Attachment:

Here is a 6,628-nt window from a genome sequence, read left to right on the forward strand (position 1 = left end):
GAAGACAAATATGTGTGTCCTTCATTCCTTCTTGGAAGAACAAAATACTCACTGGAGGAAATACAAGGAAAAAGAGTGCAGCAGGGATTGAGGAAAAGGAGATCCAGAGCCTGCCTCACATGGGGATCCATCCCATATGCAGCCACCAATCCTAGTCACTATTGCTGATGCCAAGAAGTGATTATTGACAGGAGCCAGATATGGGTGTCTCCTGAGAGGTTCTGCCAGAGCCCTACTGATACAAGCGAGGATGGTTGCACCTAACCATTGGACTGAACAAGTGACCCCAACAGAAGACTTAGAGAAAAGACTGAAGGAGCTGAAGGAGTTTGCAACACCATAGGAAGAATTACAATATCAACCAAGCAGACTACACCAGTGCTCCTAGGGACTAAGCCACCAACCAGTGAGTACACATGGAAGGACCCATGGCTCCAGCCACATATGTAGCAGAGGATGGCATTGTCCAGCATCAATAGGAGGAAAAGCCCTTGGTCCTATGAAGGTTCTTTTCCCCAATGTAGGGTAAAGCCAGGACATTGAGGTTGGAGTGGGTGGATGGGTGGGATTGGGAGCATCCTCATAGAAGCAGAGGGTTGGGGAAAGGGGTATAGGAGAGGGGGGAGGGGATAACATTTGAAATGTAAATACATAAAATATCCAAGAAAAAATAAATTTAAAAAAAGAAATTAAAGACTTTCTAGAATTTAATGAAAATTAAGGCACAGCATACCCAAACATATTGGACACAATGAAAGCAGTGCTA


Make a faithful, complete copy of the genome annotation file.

Here is a 6,628-nt window from a genome sequence, read left to right on the forward strand (position 1 = left end):
GAAGACAAATATGTGTGTCCTTCATTCCTTCTTGGAAGAACAAAATACTCACTGGAGGAAATACAAGGAAAAAGAGTGCAGCAGGGATTGAGGAAAAGGAGATCCAGAGCCTGCCTCACATGGGGATCCATCCCATATGCAGCCACCAATCCTAGTCACTATTGCTGATGCCAAGAAGTGATTATTGACAGGAGCCAGATATGGGTGTCTCCTGAGAGGTTCTGCCAGAGCCCTACTGATACAAGCGAGGATGGTTGCACCTAACCATTGGACTGAACAAGTGACCCCAACAGAAGACTTAGAGAAAAGACTGAAGGAGCTGAAGGAGTTTGCAACACCATAGGAAGAATTACAATATCAACCAAGCAGACTACACCAGTGCTCCTAGGGACTAAGCCACCAACCAGTGAGTACACATGGAAGGACCCATGGCTCCAGCCACATATGTAGCAGAGGATGGCATTGTCCAGCATCAATAGGAGGAAAAGCCCTTGGTCCTATGAAGGTTCTTTTCCCCAATGTAGGGTAAAGCCAGGACATTGAGGTTGGAGTGGGTGGATGGGTGGGATTGGGAGCATCCTCATAGAAGCAGAGGGTTGGGGAAAGGGGTATAGGAGAGGGGGGAGGGGATAACATTTGAAATGTAAATACATAAAATATCCAAGAAAAAATAAATTTAAAAAAAGAAATTAAAGACTTTCTAGAATTTAATGAAAATTAAGGCACAGCATACCCAAACATATTGGACACAATGAAAGCAGTGCTA